The Oklahoma Sooners’ future nonconference lineup has become a checklist of the best programs in college football history.
OU added Michigan to that list Monday, announcing a home-and-home series with the Wolverines in 2025 and 2026.
Sooners athletic director Joe Castiglione called it a commitment “to playing games that celebrate the history and excitement of college football.”
It’s a commitment to confidence. The Sooners aren’t afraid of playing the big boys.
It also commitment to strategy. OU thinks building tough schedules will help pave the path to national championships.
But it’s really about pride.
Scan the list of college football’s winningest programs — OU is going after them all.
The Sooners play Tennessee, No. 11 in all-time wins, in 2014 and 2015.
In ’16 and ’17, OU plays Ohio State, No. 6 all-time. In 2018 and 2019, it plays UCLA — not the most prestigious program, but no slouch.
The Sooners play Army in 2018 and go to West Point in 2020.
Then it’s back to the national powers.
No. 5 Nebraska in 2021 and 2022. Now No. 1 Michigan in 2025 and 2026. And OU and LSU are trying to reschedule a home-and-home previously set for 2018 and 2019.
The Sooners faced No. 4 Notre Dame in 2012 and 2013, and beat No. 8 Alabama in the Sugar Bowl.
They’ve also played No. 3 Texas a time or two over the years.
So from 2013-2025, OU, which is No. 7 in all-time wins, will have played eight of the other top 15 teams in history. Keep in mind Ivy League teams Yale, Harvard, Penn and Princeton make up four of the remaining teams on the list. So the Sooners have checked off all the other opponents besides USC and Georgia.
No school in the Big 12 can compare. TCU has slated future games against Minnesota, Arkansas and Ohio State. Texas will play Notre Dame, USC, Ohio State, Arkansas, Notre Dame and Maryland before 2023.
But that’s it about it.
Rising schools such as Kansas State, Baylor and Oklahoma State are keeping their schedules soft. OSU coach Mike Gundy has said many times he prefers it that way.
The Sooners have no interest in that ideology. Their scheduling of marquee nonconference games is elite among the elite, and coach Bob Stoops said in May he thinks that will help in the College Football Playoff era.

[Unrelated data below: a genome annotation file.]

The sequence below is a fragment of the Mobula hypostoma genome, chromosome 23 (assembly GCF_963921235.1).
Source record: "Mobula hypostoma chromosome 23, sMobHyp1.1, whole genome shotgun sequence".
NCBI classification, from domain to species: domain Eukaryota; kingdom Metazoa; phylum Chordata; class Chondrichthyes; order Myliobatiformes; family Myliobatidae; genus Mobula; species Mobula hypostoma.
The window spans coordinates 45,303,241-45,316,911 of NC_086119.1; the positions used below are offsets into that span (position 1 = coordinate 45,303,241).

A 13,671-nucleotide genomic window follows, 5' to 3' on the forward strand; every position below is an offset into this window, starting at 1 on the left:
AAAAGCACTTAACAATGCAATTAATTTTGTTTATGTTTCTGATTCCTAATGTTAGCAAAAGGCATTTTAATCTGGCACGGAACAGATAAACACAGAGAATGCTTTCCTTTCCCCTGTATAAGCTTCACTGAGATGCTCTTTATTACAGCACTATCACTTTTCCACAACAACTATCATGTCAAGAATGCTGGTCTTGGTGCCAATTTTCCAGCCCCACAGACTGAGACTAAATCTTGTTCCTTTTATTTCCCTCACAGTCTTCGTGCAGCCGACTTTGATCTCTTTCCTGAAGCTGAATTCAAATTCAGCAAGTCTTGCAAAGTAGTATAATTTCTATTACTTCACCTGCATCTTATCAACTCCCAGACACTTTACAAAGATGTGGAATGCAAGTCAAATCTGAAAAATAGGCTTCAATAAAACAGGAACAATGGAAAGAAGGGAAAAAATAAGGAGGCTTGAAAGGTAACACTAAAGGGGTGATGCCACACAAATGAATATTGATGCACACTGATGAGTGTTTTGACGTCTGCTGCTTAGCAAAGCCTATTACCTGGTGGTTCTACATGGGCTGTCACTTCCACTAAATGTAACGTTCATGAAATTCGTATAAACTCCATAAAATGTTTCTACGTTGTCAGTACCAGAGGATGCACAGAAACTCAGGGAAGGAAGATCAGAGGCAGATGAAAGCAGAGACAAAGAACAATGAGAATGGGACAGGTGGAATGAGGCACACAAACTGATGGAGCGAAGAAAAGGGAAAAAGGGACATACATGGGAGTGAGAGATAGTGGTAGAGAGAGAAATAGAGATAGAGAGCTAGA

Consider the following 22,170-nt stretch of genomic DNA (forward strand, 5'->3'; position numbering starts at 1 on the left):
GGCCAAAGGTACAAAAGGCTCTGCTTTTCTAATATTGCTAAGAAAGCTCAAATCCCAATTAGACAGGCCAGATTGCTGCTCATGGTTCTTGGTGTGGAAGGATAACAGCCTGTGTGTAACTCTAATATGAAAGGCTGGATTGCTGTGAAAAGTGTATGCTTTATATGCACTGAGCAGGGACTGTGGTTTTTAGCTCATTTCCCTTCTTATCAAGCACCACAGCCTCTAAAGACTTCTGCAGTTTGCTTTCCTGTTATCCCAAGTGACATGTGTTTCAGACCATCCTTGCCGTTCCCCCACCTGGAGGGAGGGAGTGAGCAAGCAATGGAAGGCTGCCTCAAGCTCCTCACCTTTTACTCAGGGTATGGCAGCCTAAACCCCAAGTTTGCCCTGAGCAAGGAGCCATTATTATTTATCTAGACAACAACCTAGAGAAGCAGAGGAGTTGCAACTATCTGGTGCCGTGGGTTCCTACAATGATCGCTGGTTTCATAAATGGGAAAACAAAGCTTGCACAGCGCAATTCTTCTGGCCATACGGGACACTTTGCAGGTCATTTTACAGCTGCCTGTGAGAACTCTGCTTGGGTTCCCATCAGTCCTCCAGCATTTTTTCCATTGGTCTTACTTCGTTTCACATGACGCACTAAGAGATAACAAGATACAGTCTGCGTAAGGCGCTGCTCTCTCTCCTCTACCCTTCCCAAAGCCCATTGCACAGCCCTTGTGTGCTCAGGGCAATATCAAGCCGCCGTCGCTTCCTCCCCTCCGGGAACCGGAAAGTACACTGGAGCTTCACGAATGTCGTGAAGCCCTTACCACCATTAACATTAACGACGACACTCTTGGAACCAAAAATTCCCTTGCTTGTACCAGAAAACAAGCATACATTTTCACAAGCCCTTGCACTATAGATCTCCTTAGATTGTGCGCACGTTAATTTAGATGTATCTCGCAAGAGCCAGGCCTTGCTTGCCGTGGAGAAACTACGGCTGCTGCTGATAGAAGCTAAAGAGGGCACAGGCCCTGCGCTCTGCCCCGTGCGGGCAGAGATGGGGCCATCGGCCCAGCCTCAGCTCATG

“To me, that’s the biggest issue,” Stoops said. “Some conferences play nine conference games; some play eight. That’s a big deal, who you’re playing in those other four, or other three. We’re playing nine and Tennessee. We just had Notre Dame and Florida State outside of our nine conference games. Hopefully that should make a difference, if you’re all winning.”
Ohio State has future games scheduled against Virginia Tech, Cincinnati, OU, North Carolina, TCU, Oregon, Texas and Boston College.
Nebraska will play Miami, Oregon, Colorado, Cincinnati, OU and Tennessee.
Other programs like Alabama take it easy outside of their conference. The Crimson Tide hasn’t scheduled any challenges beyond West Virginia in 2014 and Wisconsin in 2015.
There are plenty of other schools making tough schedules, but no one outside of Ohio State is doing it in quite the same fashion or frequency as OU. The Sooners haven’t won a national title since 2000, but simply by playing games that keep the OU brand in the national light, there’s no questioning the Sooners’ place in the food chain.
No one can predict if Michigan will be any good in 2026, but that’s not what matters. What matters is that Michigan is Michigan.
These games are must-see TV. They build a dream list of gameday destinations for fans and players.
The Sooners are scheduling for pride and power, and they’re doing at a level unlike anyone in the country.